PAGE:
3. Please contact Governor Blunt and tell him that you oppose preferential treatment for companies that violate Missouri workers civil rights.
    Office of the Governor
    Room 216, State Capitol Building
    Jefferson City MO 65101
    Telephone: (573) 751-3222
    Email: mogov@mail.state.mo.us
  4. Write letters to the editor of your local newspaper.


Fact Sheet: Reasons to Oppose House Bill 628

HB628 simply goes too far. Companies that discriminate against Missouri workers do not deserve special protection from the consequences of their actions. Leave the Missouri Human Rights Act alone. It has worked well for almost 20 years. Don't fix what isn't broken!

  • The business lobby is trying to weaken state protections by amending the language and definitions used in the Missouri Human Right Act.
  • HB 628 changes the definition of employer and substantially limits who may be held liable for discrimination.
  • It limits damages for future lost wages, future insurance and pension contributions for a wrongfully terminated employee to as little as $50,000.
  • It strips away the court's equitable power to fully compensate employees for their losses.
  • It narrows the circumstances in which an employee can sue for retaliation.
  • The proposed changes in this bill will deprive Missouri citizens of their right to a jury trial in the state court in the county where they live, and force their cases into the federal courts in St. Louis, Kansas City, and Springfield.
  • In the Federal courts of Missouri, nearly all cases brought under the Americans with Disability Act are resolved in favor of the employer with that vast majority of cases being dismissed and never reaching a jury trial. That is why we need to preserve our rights under the Missouri Human Rights Act as it currently exists.
  • No government employee could be awarded punitive damages no matter how badly they are treated
  • It limits the sum total amount for losses which may be awarded for emotional distress damages, punitive damages, and future lost wages and benefits of employment to between $50,000 and $300,000, regardless of the amount of loss to the employee or the worth of the company.



Detailed critique HB 628,
focusing on weakened Race Discrimination protections

Millions of Missouri citizens are protected by the Missouri Human Rights Act. Members of every race, national origin and ancestry rely on the Act to protect them from discrimination in the workplace. Richard Byrd is trying to erode this protection by pushing for the passage of House Bill 628.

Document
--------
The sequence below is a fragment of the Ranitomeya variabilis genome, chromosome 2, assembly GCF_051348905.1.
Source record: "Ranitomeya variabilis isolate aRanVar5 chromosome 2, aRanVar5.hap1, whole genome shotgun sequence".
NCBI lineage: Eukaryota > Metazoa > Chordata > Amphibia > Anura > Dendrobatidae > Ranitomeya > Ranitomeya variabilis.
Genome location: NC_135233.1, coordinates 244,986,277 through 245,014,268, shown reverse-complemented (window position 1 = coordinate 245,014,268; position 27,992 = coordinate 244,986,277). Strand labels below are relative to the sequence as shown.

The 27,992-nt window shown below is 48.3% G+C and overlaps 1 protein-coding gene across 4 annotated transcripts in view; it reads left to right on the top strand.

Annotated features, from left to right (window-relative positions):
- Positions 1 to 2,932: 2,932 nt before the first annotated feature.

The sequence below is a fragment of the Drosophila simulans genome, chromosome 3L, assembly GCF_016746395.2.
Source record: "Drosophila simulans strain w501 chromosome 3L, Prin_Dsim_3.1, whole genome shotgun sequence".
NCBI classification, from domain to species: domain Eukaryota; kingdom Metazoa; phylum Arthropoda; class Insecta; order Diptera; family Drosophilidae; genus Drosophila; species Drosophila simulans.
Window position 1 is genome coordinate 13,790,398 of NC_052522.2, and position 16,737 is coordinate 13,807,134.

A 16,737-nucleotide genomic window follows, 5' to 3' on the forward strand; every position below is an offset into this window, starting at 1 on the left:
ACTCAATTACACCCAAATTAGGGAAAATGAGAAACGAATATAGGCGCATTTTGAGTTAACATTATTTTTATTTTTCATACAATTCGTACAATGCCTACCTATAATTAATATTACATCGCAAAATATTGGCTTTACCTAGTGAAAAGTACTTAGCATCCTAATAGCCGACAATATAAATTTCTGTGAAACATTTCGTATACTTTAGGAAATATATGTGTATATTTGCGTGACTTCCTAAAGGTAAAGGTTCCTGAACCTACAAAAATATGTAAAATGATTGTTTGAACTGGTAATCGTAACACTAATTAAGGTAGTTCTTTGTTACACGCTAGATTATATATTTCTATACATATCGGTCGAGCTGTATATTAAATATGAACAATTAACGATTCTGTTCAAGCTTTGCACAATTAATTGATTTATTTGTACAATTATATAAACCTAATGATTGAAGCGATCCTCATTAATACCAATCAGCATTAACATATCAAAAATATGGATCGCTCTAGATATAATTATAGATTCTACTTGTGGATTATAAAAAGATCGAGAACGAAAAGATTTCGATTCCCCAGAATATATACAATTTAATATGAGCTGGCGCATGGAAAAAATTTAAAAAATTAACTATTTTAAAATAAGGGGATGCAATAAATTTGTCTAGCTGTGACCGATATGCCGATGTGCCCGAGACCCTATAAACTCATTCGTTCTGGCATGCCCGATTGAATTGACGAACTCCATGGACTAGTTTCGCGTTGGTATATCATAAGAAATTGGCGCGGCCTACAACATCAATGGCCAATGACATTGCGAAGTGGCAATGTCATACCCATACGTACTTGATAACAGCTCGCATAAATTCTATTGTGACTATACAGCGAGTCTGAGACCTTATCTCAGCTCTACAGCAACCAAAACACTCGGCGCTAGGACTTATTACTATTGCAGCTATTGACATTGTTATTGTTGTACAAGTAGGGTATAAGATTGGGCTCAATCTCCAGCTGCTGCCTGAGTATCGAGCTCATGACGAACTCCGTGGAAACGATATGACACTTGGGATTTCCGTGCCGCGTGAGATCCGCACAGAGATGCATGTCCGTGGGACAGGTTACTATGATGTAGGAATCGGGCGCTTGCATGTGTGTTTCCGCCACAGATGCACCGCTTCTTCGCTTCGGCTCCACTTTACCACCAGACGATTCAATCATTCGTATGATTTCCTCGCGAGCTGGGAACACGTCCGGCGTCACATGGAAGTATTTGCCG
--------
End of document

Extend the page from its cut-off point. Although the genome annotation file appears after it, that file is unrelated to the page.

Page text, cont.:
House Bill 628 would hurt people who depend the Missouri Human Rights Act for fair treatment at work. Employers often deny hard working people fair pay and promotions and even discharge them simply because of their race or national origin. When this happens, we should be able to go to our local court and seek justice. The sponsors of House Bill 628 want to shield discriminating employers. House Bill 628 essentially makes it cheaper to discriminate.

    Here's how:

  • House Bill 628 adopts the federal caps from Title VII that were placed on non-economic damages 13 years ago. With caps this low, employers will not be deterred from engaging in the cruelest of harassment and discrimination. For instance, employers could burn crosses at company events without worrying that a jury will punish them.

  • It shields tax exempt employers run by religious organizations such as universities, private schools, and hospitals. Yet, these employers are as likely to discriminate as tax paying employers who can be held liable.

  • This bill changes the definition of employer to shield individuals who engage in discriminatory conduct from personal liability. Personal accountability is an important deterrent to discrimination and harassment. This bill eliminates that deterrent and allows a person who violates the law to avoid personal responsibility.

  • This bill puts caps on the recovery of future lost wages and lost benefits a wrongfully terminated person suffers due to the wrongful termination. Federal anti-discrimination laws do not cap these losses.

  • This bill would prevent government employee from receiving punitive damages no matter how badly they are treated by their employers.

House Bill 628 would deprive victims of race discrimination of fair treatment in their local state court and force more cases into the federal court. Lawsuits in federal court are more difficult and more expensive for employees. Employers prefer to defend themselves in federal court because they often succeed in getting discrimination claims dismissed in federal court. In the past, federal court judges were receptive to civil rights claims. That is no longer true.

    The following are examples of recent cases that were dismissed without trial in federal court: